• Stem length: A longer stem will keep your hands farther from hot things, and let you probe deeper into the mash.
  • Low/ high temperature hold: If you have to read the temperature of something inside of where you cannot easily see (an overhead hot liquor tank, a dark mash tun), a thermometer that displays the hottest temperature it encounters until it’s reset is for you.
  • Water/ shock (drop) resistance: The steam from my brew pots and mash tun made my old thermometer inoperable by the end of the brew day, and I would have to crack open the case and let it dry for a few days.
  • Sleak design: Its nice to have a cool looking gadget, but having a thermometer without nooks, crannies, and crevices will also reduce places for gunk to build up and bacteria to hide.

For what its worth, my current thermometer is a ThermoWorks RT301WA-N.  I won’t go so far as to endorse it because I haven’t had it long, but I do like it so far.  I wish the stem was longer, but otherwise I’m quite happy with it.  As of this writing, you could get one for $19.00 (USD) plus shipping.

For no good reason, here’s how three common types of thermometers work:

  • Digital: Some digital thermometers work by running a small electrical current through a precision resistor, and measuring the voltage drop.  This voltage drop is caused by the (aptly named) resistor resisting the flow of electricity, like stepping in the middle of a garden hose.  The resistor is a special type that changes resistance very reliably with a change in temperature.  Thus, as the temperature changes, so does resistance and the resultant voltage drop across the resistor.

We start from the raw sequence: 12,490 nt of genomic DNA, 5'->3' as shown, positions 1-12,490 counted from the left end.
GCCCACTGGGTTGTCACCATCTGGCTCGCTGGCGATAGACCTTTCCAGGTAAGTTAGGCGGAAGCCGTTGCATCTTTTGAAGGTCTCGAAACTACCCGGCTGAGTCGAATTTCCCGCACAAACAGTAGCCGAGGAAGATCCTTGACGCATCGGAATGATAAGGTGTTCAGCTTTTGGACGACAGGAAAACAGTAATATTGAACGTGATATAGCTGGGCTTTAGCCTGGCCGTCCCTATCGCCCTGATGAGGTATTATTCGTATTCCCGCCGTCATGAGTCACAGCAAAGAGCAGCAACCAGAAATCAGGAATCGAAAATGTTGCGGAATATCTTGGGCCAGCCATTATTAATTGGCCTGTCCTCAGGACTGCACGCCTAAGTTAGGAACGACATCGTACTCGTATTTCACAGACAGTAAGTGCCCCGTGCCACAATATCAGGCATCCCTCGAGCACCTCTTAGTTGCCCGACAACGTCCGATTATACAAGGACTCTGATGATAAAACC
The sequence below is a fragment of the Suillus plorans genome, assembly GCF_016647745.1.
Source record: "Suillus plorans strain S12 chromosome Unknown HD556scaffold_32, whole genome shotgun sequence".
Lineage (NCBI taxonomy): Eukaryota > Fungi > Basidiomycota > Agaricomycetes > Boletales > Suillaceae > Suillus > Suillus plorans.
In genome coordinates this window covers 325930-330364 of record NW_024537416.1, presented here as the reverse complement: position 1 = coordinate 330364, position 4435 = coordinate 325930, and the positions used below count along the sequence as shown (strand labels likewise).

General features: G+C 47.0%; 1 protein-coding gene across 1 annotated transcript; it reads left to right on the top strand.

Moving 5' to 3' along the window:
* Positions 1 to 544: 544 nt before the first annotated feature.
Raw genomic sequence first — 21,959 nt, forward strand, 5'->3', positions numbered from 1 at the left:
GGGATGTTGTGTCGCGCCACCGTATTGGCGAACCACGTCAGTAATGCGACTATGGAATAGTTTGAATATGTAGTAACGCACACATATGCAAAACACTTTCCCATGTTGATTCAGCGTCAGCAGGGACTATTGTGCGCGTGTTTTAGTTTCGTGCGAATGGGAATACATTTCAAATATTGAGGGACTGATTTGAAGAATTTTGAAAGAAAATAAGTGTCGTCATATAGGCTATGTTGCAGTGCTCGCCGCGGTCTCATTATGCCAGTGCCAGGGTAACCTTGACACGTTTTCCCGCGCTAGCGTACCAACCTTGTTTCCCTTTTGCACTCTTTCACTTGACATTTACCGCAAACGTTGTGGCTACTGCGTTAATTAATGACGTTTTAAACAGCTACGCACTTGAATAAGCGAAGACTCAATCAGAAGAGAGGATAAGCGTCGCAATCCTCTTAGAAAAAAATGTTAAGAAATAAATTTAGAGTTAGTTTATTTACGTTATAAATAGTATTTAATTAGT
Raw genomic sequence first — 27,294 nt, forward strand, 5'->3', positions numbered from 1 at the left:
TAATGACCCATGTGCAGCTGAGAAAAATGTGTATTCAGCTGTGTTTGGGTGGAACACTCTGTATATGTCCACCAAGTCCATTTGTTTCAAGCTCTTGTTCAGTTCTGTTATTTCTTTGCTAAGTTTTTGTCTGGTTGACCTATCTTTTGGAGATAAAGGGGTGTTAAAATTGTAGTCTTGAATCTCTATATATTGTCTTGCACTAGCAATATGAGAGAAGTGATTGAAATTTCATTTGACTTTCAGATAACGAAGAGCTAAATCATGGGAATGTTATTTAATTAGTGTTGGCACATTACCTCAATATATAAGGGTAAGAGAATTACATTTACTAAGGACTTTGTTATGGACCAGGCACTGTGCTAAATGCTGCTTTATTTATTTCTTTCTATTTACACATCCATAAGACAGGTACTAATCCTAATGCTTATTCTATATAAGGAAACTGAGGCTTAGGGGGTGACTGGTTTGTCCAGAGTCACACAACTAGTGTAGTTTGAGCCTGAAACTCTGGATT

• Mercury/ alcohol: This old type of thermometer is also perhaps one of the simplest.  The mercury—or more likely today, alcohol—simply expands when it heats up, and forces its way further up a marked stem.
  • Bi-metalic strip:  This is probably the type on your grill or in those long thermometers for turkey friers. Two strips of metal, each one a different metal, are formed into a single strip and coiled into a flat spiral.  The center of the spiral is attached to a needle that displays the temperature on the dial face.  These metals are chosen to have different rates of expansion with temperature, so one side of the strip gets longer faster.  This causes the coil to get tighter or looser as the temperature changes, rotating the needle.

– Dennis,
Life, Fermented


About Dennis
Home brewer, home chef, garage tinkerer. Author of Life Fermented blog.

2 Responses to Brewing Thermometers

  1. Anonymous says:

    I believe you’ve neglected to mention another type of thermometer – one using a thermocouple. This is how the Thermapen works, a popular device amongst chefs. I use one for my homebrewing and have found it quite good, although it lacks a few features like the min/max temp memory and long stem.

    • Dennis says:

      Actually I neglected quite a few types of thermometers! You are correct though, thermocouple types are rather popular, and I made it sound as if all digital thermometers used temperature-variant resistors. I updated the post to correct that.
      – Dennis